Quest structure, It borrows a lot from the Witcher 3 as secondary quests feed into the main narrative, with betrayal and intrigue in the mix too. At first I wasn't a fan of having them broken in small chapters but overall it works well, specially because they exist throughout the whole game. Can't say that I find the writing that engrossing, or even the payoff of most quest lines that rewarding, but it's fine. It definitely has it's bright moments and its effective in building a solid cast of characters.

    But oh boy, this game pisses me off constantly.

    By the end of chapter 1 my motivation to continue was close to none. I was fed up with the repetitiveness of the combat above all else. It didn't felt great seeing a big new huge territory popping up because of the combat but also because exploration in this world isn't really as rewarding as I was hoping. But as chapter 2 came so a new update to the game with a new difficulty level.

    Things got better, slightly.

    The Lethal difficulty makes the game feel less like Assassins Creed and more like it's own thing. Reaction times become shorter and every strike you deliver or receive matter. It punishes you for making mistakes and, more importantly, Ghost tactics become more of a necessity than just a way to escape the tedious combat. But in the long run it makes little to improve how shallow and repetitive the combat can feel, or how your ability progression turns you into as underwhelming cheese deliverer that you can bring to both common enemies and bosses. Stealth, on the other hand, makes the bad AI even more apparent. Having said all this, the combat is not horrible, just average but very well animated and stylish.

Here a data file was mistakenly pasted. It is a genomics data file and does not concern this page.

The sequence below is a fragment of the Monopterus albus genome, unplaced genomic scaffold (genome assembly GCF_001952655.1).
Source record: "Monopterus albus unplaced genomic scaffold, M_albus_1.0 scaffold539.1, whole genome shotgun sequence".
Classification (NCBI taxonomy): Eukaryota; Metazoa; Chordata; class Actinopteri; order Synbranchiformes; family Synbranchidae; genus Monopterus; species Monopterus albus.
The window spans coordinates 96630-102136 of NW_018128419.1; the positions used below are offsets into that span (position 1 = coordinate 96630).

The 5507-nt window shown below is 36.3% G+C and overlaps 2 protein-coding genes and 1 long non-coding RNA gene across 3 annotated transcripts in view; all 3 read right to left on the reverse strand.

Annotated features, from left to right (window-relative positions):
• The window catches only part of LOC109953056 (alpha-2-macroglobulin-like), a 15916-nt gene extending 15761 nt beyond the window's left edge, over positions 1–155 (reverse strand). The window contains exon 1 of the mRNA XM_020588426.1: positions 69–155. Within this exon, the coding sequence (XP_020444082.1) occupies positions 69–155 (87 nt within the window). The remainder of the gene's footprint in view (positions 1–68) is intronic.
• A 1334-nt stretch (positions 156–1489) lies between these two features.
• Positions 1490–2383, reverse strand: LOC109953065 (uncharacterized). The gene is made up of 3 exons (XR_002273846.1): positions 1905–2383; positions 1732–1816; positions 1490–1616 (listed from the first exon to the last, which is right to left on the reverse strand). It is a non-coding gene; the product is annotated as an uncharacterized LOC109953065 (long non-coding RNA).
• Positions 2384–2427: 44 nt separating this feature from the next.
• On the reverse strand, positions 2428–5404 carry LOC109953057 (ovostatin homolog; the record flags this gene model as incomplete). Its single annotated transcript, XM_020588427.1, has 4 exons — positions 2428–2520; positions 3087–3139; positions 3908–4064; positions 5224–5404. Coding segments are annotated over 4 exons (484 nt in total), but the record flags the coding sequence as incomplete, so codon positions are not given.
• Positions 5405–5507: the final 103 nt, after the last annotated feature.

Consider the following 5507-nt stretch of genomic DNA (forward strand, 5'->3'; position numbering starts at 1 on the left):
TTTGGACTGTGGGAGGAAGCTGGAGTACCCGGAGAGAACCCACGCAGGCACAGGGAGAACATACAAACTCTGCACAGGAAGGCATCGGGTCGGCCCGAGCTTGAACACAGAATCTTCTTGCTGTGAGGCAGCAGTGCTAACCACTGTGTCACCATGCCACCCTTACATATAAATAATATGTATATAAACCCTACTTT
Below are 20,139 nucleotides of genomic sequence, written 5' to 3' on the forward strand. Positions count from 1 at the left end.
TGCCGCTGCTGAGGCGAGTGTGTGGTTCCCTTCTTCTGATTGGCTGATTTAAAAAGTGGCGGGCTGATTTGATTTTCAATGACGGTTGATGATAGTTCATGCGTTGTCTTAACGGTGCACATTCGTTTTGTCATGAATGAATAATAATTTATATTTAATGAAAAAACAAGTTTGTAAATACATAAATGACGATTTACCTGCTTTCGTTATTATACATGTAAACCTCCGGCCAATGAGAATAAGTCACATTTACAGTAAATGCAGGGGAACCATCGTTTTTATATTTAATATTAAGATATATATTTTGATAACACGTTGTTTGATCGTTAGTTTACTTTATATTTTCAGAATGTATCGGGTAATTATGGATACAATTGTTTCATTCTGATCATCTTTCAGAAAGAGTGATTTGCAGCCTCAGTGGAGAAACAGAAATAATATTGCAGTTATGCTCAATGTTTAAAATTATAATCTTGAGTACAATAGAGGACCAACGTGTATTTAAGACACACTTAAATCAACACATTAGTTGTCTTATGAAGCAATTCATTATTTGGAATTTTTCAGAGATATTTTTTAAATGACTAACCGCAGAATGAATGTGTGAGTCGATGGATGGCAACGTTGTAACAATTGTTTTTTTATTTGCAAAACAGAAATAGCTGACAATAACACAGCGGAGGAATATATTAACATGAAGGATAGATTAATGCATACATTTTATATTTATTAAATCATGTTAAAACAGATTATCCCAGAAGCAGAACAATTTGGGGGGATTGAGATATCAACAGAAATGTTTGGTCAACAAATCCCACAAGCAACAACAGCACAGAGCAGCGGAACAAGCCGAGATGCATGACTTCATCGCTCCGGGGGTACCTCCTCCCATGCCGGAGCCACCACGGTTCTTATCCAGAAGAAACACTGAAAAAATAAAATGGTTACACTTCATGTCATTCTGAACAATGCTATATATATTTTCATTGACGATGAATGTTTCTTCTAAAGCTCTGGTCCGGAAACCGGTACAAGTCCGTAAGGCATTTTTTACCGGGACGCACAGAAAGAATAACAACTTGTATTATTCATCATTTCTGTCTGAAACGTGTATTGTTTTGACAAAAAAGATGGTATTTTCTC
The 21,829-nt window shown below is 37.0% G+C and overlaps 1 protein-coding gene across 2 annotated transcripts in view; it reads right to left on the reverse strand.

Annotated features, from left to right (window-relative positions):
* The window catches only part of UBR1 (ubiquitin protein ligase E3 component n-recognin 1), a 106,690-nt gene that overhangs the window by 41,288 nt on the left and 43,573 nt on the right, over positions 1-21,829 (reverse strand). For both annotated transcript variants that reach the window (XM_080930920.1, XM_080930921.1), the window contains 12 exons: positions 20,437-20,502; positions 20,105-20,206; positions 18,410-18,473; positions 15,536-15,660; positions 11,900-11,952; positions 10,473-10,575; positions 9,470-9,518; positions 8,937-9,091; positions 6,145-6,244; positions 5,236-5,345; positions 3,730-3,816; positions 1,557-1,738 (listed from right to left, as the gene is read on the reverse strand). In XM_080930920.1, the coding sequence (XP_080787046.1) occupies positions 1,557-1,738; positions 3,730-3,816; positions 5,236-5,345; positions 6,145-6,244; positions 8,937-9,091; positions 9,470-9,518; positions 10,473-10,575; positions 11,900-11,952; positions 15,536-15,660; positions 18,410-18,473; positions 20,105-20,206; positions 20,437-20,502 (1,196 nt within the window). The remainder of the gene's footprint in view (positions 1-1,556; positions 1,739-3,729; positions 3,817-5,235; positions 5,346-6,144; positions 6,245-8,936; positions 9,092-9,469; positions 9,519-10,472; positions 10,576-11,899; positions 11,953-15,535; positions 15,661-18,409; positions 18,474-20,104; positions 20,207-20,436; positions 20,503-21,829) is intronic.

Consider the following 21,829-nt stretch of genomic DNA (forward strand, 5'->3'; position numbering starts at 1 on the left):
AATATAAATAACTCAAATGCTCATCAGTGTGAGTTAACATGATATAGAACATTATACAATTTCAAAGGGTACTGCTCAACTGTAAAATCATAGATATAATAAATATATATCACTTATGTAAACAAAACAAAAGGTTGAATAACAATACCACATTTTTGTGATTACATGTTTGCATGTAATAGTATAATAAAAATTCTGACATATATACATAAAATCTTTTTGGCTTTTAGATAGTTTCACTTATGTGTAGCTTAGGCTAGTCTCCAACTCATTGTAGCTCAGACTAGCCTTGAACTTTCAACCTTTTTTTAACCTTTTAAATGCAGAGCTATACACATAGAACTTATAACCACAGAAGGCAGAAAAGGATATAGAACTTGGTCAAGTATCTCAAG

Style over substance

    This brings me to my biggest peeve with GoT. The world... I know it looks great, and its awesome to go on a free ride and see people working the fields, listen to their conversations. It can feel like you're time travelling. But as hours passed two things were slowly creeping to the forefront of my mind:

    1- (Lack of) Familiarity.

    Skyrim, BotW or RDR2, are familiar worlds, worlds where locations became landmarks and I can navigate them without a map. GoT world design doesn't quite work for me. Having an absurdly tight field of view doesn't help, as you don't have several landmarks simultaneously on your FOV for your(my) brain to naturally map it as you play. Maybe a compass could help. The wind, while a welcomed and innovative navigational tool, can also be disorienting on a grander scale.